KidSport Camp kept kids active this summer

By Andrew Cluley

Communications Specialist

Studies show today’s kids aren’t active enough, and many kids are focusing too much attention on a single sport at a young age. That wasn’t the case this summer at Scarlett Middle School. The pool, gym, tennis courts, and fields around the building saw plenty of fun and activity this summer. For eight weeks, an average of 50 to 70 kids between the ages of 4 and 13 played games, swam, danced, and were otherwise active at the KidSport Camp.

Community Education and Recreation Director Jenna Bacolor says KidSport was a great addition to Rec and Ed’s offerings. “We were excited to partner with Kerry Winkelseth at the U of M School of Kinesiology to offer this multi-sport camp to Ann Arbor children,” Bacolor says. “The KidSport approach — to learn sports skills in a non-competitive environment — is the perfect complement to Rec & Ed’s kid-friendly sports program.”

While the connection with Ann Arbor Public Schools is new, the program just wrapped up it’s 26th year. The program has evolved over the years, but the basic concept remains the same. It gives kids the chance to be active and explore a wide variety of sports and games. KidSport officials, like Assistant Director Courtney Schell, describe it as a fun Physical Education class. “We have so many parents who say my kid’s not sure what they really love yet, this is perfect for them because that’s where they can try things,” Schell says.

The camp was broken up into two parts a morning session where kids played a variety of games, and the afternoon session which kids could pick a different sport each week, while the younger kids would play games and make crafts. Before and after camp care was also available for parents who work all day.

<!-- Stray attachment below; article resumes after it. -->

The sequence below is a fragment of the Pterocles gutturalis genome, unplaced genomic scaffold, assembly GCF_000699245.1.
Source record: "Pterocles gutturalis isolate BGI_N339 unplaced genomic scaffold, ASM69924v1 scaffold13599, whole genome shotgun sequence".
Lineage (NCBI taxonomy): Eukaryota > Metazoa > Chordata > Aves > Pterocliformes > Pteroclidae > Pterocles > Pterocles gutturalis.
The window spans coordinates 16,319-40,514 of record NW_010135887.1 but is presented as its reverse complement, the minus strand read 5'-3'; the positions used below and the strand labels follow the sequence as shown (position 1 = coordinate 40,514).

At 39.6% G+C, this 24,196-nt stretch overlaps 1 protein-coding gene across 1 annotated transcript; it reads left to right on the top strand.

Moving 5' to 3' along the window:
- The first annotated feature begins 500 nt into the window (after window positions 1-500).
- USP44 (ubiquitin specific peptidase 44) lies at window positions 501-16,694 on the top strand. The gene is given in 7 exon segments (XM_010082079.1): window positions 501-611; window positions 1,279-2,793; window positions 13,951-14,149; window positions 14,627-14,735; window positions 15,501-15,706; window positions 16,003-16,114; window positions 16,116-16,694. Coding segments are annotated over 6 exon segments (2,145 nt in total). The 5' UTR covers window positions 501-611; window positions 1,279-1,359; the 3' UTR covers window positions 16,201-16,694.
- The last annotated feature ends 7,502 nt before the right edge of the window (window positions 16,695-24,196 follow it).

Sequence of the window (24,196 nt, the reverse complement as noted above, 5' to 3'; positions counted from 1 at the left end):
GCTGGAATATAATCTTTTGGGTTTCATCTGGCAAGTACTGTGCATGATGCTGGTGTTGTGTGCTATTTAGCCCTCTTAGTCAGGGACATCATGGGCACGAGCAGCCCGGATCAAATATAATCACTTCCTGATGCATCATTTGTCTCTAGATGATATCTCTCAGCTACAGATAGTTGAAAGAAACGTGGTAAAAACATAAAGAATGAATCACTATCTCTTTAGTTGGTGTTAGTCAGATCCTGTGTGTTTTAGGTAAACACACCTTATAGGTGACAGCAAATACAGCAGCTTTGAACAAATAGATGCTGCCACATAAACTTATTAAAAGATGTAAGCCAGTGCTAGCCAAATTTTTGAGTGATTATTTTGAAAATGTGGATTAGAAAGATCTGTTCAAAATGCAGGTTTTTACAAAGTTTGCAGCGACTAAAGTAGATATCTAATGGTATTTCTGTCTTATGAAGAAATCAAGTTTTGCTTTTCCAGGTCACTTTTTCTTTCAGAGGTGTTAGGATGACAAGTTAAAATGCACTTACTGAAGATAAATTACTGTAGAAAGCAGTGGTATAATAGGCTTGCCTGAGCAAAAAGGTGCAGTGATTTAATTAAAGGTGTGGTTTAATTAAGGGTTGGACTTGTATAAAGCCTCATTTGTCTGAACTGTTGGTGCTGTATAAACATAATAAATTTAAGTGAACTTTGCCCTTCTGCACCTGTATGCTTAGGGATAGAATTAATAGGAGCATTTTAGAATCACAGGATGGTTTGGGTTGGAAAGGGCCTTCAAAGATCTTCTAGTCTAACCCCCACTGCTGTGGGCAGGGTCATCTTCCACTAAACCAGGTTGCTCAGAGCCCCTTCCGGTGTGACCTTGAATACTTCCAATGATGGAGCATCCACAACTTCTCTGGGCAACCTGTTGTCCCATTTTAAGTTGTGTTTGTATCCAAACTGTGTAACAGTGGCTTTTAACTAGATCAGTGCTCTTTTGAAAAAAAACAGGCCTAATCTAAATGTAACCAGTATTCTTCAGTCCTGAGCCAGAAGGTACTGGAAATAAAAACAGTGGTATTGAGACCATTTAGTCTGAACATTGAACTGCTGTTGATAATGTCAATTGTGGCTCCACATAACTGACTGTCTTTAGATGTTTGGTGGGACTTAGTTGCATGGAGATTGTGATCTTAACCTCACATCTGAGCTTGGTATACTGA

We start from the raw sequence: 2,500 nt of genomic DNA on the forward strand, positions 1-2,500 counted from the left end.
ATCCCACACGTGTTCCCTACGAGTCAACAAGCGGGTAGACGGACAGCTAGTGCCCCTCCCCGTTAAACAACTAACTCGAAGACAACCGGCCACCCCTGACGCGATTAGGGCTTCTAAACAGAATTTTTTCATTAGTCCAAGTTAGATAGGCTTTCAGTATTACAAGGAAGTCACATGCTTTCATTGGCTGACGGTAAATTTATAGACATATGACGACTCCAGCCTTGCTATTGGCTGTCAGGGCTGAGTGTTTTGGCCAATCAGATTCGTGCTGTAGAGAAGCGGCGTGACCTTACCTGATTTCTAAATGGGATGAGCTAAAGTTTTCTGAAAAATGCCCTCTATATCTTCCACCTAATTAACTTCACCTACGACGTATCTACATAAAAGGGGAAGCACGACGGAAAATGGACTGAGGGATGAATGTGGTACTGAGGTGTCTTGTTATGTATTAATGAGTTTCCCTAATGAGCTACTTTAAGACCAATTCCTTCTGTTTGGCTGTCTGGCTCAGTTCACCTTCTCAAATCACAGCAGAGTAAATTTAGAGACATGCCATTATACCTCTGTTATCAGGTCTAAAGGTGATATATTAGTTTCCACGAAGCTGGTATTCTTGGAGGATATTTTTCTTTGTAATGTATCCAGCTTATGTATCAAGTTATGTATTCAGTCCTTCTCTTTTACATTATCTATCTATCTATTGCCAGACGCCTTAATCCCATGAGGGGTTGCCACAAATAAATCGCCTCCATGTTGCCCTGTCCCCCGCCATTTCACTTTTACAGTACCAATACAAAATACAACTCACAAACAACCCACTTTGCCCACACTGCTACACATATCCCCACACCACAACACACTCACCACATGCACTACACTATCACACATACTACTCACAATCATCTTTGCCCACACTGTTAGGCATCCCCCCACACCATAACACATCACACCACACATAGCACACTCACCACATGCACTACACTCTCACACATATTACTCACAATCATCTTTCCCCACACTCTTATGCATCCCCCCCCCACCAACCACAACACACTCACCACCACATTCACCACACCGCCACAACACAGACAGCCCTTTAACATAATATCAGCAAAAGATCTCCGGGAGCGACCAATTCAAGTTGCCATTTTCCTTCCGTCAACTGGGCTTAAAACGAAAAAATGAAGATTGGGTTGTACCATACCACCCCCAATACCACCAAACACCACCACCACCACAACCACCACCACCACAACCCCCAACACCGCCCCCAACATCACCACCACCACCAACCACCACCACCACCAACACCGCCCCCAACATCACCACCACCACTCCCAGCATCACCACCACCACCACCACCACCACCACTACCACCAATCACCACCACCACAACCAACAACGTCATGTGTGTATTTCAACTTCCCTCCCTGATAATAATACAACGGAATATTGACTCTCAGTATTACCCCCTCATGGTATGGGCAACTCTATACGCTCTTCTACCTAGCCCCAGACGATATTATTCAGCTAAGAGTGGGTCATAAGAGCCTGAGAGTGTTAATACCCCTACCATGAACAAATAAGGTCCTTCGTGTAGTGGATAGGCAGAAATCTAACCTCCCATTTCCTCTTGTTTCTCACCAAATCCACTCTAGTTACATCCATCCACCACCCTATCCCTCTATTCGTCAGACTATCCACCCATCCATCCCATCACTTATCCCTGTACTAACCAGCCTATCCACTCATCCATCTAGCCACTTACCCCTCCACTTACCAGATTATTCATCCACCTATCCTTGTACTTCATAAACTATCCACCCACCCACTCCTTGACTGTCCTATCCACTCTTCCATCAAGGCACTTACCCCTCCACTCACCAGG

Bacolor says the reopening of the Scarlett pool allowed us to offer swimming lessons as part of the KidSport camp. “Campers improved their swimming skills and enjoyed the water on hot days,” she says.

The pool wasn’t the only advantage the KidSport Camp got from the move to Scarlett. “The facility has been a great bonus for us, having use of the pool all day long, as well as the field space, tennis courts, and being in kind of one area of the building,” Winkelseth says. “At Michigan we were kind of spread out all over the CCRB so it’s kind of nice to be in only one section.”

Moving to Scarlett also made parking easier than when the camp was located on Michigan’s campus. The partnership with Ann Arbor schools also attracted more kids to the camp than in previous years. “We’ve got a lot of new campers, because we were never able to market in the school system or through Rec and Ed,” Schell says.

While the new location has offered some new opportunities, at it’s core the program maintained what made it successful for more than 25 years. A couple of the counselors at KidSport this year attended the camp when they were kids. Stephen Chang is now a student at Grand Valley State University and says it’s great that the new location has allowed the camp to grow and have more children participate. Chang’s greatest take away from attending the camp was just meeting new people. “The fun part of this camp is just meeting new friends, having good experiences and memories,” Chang says.

Chang hopes the camp will help him be a better father when he has kids one day, but for counselors that want to be teachers, especially physical education teachers, it will be a valuable experience. In fact KidSport was originally created as a resume builder for Kinesiology students heading towards a career teaching PE. Winkelseth says counselors learned valuable skills working as a team with kids. “Whether you want to be a teacher or not it really helps you to practice good teaching, good communication skills,” she says.

At the end of the day though the important thing is the program kept kids active this summer. “There are tons of opportunities for kids to sit, we have kids in camp talk about all their video games, so this is a great opportunity to provide them with some fitness opportunities as a balance,” Winkelseth says.

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